Meet EPA Scientist Sherri Hunt, Ph.D.
Dr. Sherri Hunt is a senior scientist in the Office of Research and Development’s (ORD) new Office of Science Advisor, Policy, and Engagement and the new coordinator for the Science and Technology Policy Council. She continues to publish articles in peer-reviewed journals and recently was a co-editor for a book on Multiphase Chemistry in the Atmosphere. After working for several years as the Air and Energy Matrix Interface in EPA Science To Achieve Results grant program, Sherri spent a year on an interagency detail as a Program Director and returned to EPA just before the ORD reorganization. While working in the STAR program, Sherri was a project officer on over 60 grants, led writing teams for over dozen solicitations, and coordinated the Air, Climate, and Energy Centers for the A&E program.
How does your science matter?
I am currently working on supporting the member's efforts to improve effectiveness of the Science and Technology Policy Council (STPC). I hope to bring new ideas and energy to the group. However, since I just started this a couple of weeks ago, I have a lot to learn.
My science matters because the STPC serves as the mechanism for addressing the significant science and technology policy issues that go beyond regional and program boundaries. It promotes guidance and policy that facilitates sound science use across the Agency. This is a big challenge because a complex web of priorities and interests exist. I want to do what I can to help untangle things and assist the group.
Previously I led the team managing the outside research piece of A&E by working across EPA to identify research that is of interest and necessity to regions, partners, and the public. I also interact with scientists, both in and outside EPA, to stay knowledgeable about the latest advances and pressing research questions. This job involved synthesis and translation of research results, rather than doing experiments on my own. Within the Air and Energy Program, I helped identify the most important research questions out there and help support work that is finding the answers.
If you could have dinner with any scientist, past or present, who would you choose and what would you ask them?
This is a hard question for me to answer because there are so many scientists out there whom I want to sit down and talk with! In my job, I meet and interact with such a wide variety of scientists, each with their own expertise, so I couldn’t possibly single one out. I haven’t met a scientist that didn’t have something interesting to say.
What do you like most about your research?
When I worked in the grants program, the scientific results we’re trying to generate broadly impact people by strengthening the basis for sound policies and providing the knowledge needed to develop effective plans that will ultimately improve public health. A significant part of my work involves listening to experts, translating science across different groups, and making connections. I really like learning from people across EPA and the broader research community.
Tell us about your background.
I received my bachelor’s degree in chemistry from the University of Georgia where I was encouraged by fabulous mentors to continue with my scientific education. I then went to the University of Minnesota for my doctorate in physical chemistry. My thesis involved determining the bond distances and angles of small acid-base complexes in the gas phase.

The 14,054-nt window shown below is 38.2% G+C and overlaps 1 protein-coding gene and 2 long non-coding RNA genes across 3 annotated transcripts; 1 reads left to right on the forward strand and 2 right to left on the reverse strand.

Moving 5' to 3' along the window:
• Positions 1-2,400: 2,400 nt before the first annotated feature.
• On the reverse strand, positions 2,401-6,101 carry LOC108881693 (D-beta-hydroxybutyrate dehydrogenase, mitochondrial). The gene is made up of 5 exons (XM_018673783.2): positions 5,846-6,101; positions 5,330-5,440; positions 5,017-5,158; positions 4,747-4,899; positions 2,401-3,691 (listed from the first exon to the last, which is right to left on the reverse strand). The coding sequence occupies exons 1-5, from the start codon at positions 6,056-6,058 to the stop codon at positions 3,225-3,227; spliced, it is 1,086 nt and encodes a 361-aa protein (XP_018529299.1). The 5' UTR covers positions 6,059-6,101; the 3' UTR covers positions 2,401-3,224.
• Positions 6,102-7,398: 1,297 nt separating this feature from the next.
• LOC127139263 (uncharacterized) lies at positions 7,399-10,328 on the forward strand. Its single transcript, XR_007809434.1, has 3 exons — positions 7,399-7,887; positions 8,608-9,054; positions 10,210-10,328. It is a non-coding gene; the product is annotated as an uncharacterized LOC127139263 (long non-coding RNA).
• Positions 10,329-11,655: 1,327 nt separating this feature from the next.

While in the lab, I read an atmospheric chemistry book by Dr. Barbara Finlayson-Pitts who we invited to give a talk on campus. I was super impressed, so I contacted her and was thrilled to be able to do postdoctoral research in her group at the University of California, Irvine. While there I conducted aerosol chamber studies to understand the chemistry of sodium bromide particles, which are a component of sea salt particles. The reactions that occur within and on the surface of these particles impact air quality in places like Los Angeles. This work enabled me to learn about atmospheric chemistry, air quality, and air quality modeling.
When did you first know you wanted to be scientist?
When I started college, I was a double major in math and music. I discovered that those areas didn’t really fit me as well as I thought, and I was more interested in how things interacted in the body, which is why I considered pharmacy for a bit. However, it was the chemistry part of pharmacy that I loved, as well as asking scientific questions and figuring out why and how things work. Fortunately, I had great mentors to interact with along the way who helped me pave my future educational and career paths.
If you were not a scientist, what would you be doing?
I would like to have a small booth at a Farmer’s Market selling fresh vegetables from my garden or my abstract paintings, which recently have become a creative addiction.
Any advice for students considering a career in science?
The mentors you have along the way are important, and you should seek them out at multiple levels. You need senior mentors as well as those that are only a year or two ahead of you. Each person's expertise is slightly different, which will truly impact your future decisions in your field of interest. Also, try different things and always have an open mind!
Editor's Note: The opinions expressed herein are those of the researcher alone. EPA does not endorse the opinions or positions expressed.